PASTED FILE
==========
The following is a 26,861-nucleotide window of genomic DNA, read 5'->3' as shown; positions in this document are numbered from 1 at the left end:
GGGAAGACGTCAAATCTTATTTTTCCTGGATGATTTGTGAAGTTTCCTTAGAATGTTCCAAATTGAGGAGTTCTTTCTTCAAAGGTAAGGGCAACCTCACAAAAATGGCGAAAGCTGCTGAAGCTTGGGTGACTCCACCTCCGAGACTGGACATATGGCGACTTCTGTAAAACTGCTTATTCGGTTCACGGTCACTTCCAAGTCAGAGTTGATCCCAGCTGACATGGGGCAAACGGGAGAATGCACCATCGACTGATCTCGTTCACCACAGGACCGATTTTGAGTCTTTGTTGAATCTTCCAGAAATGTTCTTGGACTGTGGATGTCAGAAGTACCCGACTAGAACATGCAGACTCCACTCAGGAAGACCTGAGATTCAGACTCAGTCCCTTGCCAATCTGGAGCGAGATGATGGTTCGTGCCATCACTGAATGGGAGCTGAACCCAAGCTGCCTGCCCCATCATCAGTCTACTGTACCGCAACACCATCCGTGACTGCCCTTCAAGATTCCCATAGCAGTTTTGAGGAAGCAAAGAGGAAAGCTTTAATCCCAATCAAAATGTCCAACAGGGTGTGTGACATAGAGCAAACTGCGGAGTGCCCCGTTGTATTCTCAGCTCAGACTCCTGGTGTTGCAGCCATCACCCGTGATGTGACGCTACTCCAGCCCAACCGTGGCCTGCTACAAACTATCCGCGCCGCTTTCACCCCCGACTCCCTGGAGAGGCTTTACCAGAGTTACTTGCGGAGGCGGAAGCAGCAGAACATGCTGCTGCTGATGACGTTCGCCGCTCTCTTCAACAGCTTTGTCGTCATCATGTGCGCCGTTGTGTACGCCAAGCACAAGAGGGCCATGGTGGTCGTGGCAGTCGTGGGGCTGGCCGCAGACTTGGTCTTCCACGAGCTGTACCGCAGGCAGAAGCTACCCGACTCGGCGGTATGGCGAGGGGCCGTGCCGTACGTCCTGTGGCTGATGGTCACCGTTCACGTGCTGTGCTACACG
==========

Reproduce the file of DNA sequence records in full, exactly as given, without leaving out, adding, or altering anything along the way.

The following is a 26,861-nucleotide window of genomic DNA, read 5'->3' as shown; positions in this document are numbered from 1 at the left end:
GGGAAGACGTCAAATCTTATTTTTCCTGGATGATTTGTGAAGTTTCCTTAGAATGTTCCAAATTGAGGAGTTCTTTCTTCAAAGGTAAGGGCAACCTCACAAAAATGGCGAAAGCTGCTGAAGCTTGGGTGACTCCACCTCCGAGACTGGACATATGGCGACTTCTGTAAAACTGCTTATTCGGTTCACGGTCACTTCCAAGTCAGAGTTGATCCCAGCTGACATGGGGCAAACGGGAGAATGCACCATCGACTGATCTCGTTCACCACAGGACCGATTTTGAGTCTTTGTTGAATCTTCCAGAAATGTTCTTGGACTGTGGATGTCAGAAGTACCCGACTAGAACATGCAGACTCCACTCAGGAAGACCTGAGATTCAGACTCAGTCCCTTGCCAATCTGGAGCGAGATGATGGTTCGTGCCATCACTGAATGGGAGCTGAACCCAAGCTGCCTGCCCCATCATCAGTCTACTGTACCGCAACACCATCCGTGACTGCCCTTCAAGATTCCCATAGCAGTTTTGAGGAAGCAAAGAGGAAAGCTTTAATCCCAATCAAAATGTCCAACAGGGTGTGTGACATAGAGCAAACTGCGGAGTGCCCCGTTGTATTCTCAGCTCAGACTCCTGGTGTTGCAGCCATCACCCGTGATGTGACGCTACTCCAGCCCAACCGTGGCCTGCTACAAACTATCCGCGCCGCTTTCACCCCCGACTCCCTGGAGAGGCTTTACCAGAGTTACTTGCGGAGGCGGAAGCAGCAGAACATGCTGCTGCTGATGACGTTCGCCGCTCTCTTCAACAGCTTTGTCGTCATCATGTGCGCCGTTGTGTACGCCAAGCACAAGAGGGCCATGGTGGTCGTGGCAGTCGTGGGGCTGGCCGCAGACTTGGTCTTCCACGAGCTGTACCGCAGGCAGAAGCTACCCGACTCGGCGGTATGGCGAGGGGCCGTGCCGTACGTCCTGTGGCTGATGGTCACCGTTCACGTGCTGTGCTACACG